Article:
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Public Leadership Essay Sample

Public Leadership Pages
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Leadership in itself is the correlation of power and influence put to use to ensure that objectives are met to achieve satisfactory rewards (Rusaw, 2001). However, the main difference between private and public sector leaders is the intended target. The duty of the private sector is to serve its patrons and investors, where profitable business is dependent upon client sales, stakeholders, and its customer base. A leader in the private sector will make decisions based on financial gain and cost-analysis; a public sector leader’s obligation is exclusive to the public to provide essential services and communications in a more visible way. Furthermore, a leader in the public sector may make decisions that are not financially favorable, but are in the interest of the public. As an example, it can be argued that welfare programs are not a beneficial financial investment, but it is in the public interest to invest in these programs. It is important to note that a definition of public leadership is challenging. One definition of public leadership is an approach to community management or guidance used to integrate and implement the talents and resources that best serve the interests of society.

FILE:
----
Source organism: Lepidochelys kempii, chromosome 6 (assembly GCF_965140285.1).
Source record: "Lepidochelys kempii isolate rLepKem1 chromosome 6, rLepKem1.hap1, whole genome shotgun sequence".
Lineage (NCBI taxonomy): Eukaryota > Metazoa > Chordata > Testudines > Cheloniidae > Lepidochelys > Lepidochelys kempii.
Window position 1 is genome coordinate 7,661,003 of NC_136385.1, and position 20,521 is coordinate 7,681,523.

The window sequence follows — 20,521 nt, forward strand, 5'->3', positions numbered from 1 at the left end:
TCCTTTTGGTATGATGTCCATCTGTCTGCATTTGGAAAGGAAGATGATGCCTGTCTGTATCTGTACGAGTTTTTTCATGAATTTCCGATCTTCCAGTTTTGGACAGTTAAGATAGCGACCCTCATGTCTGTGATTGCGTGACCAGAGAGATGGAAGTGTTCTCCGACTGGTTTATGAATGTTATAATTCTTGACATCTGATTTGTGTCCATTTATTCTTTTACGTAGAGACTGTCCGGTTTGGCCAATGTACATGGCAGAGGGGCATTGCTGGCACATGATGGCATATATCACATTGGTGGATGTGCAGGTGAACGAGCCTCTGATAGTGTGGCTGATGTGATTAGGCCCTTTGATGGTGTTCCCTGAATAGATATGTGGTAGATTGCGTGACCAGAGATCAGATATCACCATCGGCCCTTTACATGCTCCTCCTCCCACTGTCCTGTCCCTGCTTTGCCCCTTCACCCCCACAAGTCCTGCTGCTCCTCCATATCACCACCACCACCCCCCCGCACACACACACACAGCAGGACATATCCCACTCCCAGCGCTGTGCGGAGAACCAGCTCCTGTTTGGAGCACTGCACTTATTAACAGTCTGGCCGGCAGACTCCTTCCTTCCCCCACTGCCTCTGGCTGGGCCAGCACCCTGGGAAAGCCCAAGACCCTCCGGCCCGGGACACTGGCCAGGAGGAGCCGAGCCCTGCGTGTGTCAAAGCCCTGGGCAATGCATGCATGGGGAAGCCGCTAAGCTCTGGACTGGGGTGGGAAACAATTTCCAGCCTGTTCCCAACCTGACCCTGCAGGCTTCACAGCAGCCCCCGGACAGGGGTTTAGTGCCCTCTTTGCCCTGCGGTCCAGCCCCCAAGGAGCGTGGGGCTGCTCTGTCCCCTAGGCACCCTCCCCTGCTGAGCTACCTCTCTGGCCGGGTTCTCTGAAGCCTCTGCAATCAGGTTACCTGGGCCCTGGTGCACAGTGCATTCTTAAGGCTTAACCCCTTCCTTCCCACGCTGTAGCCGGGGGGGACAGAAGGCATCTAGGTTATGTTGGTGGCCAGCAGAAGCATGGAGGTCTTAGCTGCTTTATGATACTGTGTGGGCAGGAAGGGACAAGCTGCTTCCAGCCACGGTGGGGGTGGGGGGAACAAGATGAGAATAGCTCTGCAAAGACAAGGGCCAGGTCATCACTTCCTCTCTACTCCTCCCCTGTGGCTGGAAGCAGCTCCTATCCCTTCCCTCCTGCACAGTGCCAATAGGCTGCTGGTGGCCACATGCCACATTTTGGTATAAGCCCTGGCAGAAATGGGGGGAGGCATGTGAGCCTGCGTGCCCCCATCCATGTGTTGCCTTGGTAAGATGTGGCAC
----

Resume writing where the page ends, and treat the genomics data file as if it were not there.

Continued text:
A public sector leader, for instance, acts as an experienced representative of a segment of the public who is passionately and skillfully able to articulate the concerns of the group. This delicate dance involves a sense of balance necessary between the realization of objectives and the support of followers in areas that prove to be unclear or conflicting. This type of headship demands organizational effectiveness, and a successful leader must possess the ability to work in partnership with others to coordinate the available assets he or she requires in an effort to achieve the initial fundamental purpose or intention. According to Sir Richard Leese, a member of the Manchester, UK City Council, leadership involves making an idea obtainable; therefore, a leader must communicate a vision to set a course for action. Moreover, the equal part of this concept is to have sufficient foresight that will inspire and motivate others – enough to bring the vision to fruition through shared contribution (Smith, 2012).